The legal and public relations battle over Florida’s private school scholarship programs continues, with the statewide teacher’s union revising its lawsuit and a school choice group producing a new television ad supporting the programs.
Wednesday, the Florida Education Association amended its complaint challenging a new school choice law. The new complaint adds South Florida parents after a judge ruled the parties named in the previously filed suit lacked standing to challenge the law.
The new plaintiffs are Miami-Dade and Lee County parents and attorneys argue their kids’ education suffers because the tax credit scholarship program diverts money to private schools instead of public schools.
“With the result that the Miami-Dade County Public Schools lost approximately $75 million in funding, which was redirected from the public fisc to private schools,” the complaint says.
The suit challenges a bill approved this year which creates a new voucher program for students with disabilities. But the bill also expands the state’s existing private school scholarship program funded with state tax credits for businesses that donate to the scholarship fund.
The FEA argues the bill deals with more than one subject, which violates the state constitution.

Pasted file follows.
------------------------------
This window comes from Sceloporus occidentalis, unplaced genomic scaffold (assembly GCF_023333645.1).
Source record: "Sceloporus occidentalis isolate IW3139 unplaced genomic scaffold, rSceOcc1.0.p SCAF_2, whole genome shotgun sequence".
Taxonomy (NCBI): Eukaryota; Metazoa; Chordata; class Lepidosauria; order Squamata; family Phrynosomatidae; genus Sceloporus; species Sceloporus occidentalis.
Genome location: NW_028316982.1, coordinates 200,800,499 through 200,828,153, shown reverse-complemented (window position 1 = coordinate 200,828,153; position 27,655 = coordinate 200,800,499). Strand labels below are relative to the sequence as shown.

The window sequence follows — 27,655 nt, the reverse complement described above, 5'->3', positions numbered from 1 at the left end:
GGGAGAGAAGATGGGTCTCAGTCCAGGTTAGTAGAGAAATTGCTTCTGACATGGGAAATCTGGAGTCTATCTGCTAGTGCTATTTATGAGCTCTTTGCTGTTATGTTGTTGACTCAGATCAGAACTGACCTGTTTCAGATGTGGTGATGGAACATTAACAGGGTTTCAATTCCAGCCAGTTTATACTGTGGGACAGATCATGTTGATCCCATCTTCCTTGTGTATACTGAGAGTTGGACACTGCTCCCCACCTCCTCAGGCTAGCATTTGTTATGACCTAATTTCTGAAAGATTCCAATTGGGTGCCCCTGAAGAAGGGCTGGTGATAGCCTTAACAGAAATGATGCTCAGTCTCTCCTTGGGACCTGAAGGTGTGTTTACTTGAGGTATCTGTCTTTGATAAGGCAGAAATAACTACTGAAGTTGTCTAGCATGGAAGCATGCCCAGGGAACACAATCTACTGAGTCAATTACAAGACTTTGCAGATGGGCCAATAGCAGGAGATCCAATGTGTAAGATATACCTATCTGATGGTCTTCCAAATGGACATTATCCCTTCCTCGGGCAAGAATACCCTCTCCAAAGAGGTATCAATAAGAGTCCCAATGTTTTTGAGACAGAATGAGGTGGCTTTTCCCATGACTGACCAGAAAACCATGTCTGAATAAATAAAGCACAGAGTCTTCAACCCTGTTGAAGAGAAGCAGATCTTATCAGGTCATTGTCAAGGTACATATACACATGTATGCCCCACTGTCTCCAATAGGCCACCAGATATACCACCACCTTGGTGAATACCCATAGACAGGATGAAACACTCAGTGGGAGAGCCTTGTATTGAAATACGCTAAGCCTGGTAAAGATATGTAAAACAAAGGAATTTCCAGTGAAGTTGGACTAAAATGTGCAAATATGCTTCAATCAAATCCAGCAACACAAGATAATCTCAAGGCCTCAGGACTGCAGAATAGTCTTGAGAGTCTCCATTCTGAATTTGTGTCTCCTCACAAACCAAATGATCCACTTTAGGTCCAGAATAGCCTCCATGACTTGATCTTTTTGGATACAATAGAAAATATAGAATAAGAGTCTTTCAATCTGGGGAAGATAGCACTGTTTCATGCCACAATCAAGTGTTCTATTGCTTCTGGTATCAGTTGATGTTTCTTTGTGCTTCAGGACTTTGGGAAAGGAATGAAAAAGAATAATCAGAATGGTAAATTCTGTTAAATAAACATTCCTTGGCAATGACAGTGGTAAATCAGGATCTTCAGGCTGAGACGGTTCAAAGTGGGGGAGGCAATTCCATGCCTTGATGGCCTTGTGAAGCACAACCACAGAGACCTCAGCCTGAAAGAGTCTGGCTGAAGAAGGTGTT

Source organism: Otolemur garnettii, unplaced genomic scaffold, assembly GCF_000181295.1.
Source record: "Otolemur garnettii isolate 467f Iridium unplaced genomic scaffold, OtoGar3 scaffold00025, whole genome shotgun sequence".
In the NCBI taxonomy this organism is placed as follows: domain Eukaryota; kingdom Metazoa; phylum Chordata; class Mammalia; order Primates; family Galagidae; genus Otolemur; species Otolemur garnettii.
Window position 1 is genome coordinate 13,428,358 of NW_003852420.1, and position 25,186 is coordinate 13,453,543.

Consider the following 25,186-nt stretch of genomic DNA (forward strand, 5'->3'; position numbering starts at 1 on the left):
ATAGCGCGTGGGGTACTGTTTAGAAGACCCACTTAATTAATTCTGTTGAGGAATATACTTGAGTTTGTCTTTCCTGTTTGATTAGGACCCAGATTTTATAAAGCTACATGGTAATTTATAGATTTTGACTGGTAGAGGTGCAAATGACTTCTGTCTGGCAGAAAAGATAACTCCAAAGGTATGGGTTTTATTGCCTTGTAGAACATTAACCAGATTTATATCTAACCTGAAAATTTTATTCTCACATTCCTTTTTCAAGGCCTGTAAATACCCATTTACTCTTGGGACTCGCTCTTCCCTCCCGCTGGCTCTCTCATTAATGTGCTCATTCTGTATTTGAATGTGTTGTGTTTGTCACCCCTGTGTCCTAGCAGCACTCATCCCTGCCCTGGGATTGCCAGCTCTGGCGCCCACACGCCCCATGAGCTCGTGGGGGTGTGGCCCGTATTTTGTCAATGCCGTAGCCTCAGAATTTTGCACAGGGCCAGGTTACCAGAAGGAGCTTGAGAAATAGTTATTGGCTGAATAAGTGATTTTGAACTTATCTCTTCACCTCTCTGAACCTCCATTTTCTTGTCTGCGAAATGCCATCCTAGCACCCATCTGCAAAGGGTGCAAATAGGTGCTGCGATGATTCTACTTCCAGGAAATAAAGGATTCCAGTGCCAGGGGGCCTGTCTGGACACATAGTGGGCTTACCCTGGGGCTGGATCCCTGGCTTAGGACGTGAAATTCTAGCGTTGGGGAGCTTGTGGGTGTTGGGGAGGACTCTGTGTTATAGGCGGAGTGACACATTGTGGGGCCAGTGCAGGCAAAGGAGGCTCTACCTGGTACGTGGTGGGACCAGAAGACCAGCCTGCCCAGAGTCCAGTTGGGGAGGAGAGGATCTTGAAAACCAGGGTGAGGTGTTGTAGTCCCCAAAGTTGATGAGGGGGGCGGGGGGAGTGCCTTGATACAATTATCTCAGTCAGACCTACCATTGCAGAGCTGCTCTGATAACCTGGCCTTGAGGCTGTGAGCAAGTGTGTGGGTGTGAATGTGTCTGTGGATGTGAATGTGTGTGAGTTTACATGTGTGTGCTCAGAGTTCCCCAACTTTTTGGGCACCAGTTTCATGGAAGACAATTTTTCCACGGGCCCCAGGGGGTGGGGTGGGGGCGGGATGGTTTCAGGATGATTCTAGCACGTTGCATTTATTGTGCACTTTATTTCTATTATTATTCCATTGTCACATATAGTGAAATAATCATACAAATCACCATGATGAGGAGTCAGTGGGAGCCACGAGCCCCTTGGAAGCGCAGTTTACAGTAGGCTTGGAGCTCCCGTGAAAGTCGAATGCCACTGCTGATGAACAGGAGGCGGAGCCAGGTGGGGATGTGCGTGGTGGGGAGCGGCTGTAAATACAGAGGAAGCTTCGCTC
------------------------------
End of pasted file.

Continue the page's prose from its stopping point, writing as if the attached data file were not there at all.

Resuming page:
The union and the Florida School Board Association has filed a second lawsuit challenging the constitutionality of the tax credit scholarship program.
Supporters of the program ran an ad during Wednesday’s governor’s debate.
The ad was produced by the D.C.-based Black Alliance for Educational Options. It features Jacksonville resident Denisha Merriweather, who attended a private school using the program.
Merriweather says most students receiving the scholarships are like her, coming from a family with little money to choose something other than her neighborhood public school.
“Now the teacher’s union and school boards have filed a lawsuit to take away these scholarships from these children,” Merriweather says in the ad. “That’s just wrong.”
The FEA and school board group say the scholarship program violates a constitutional requirement for a uniform system of schools.
They also say most of the scholarships go to religious private schools.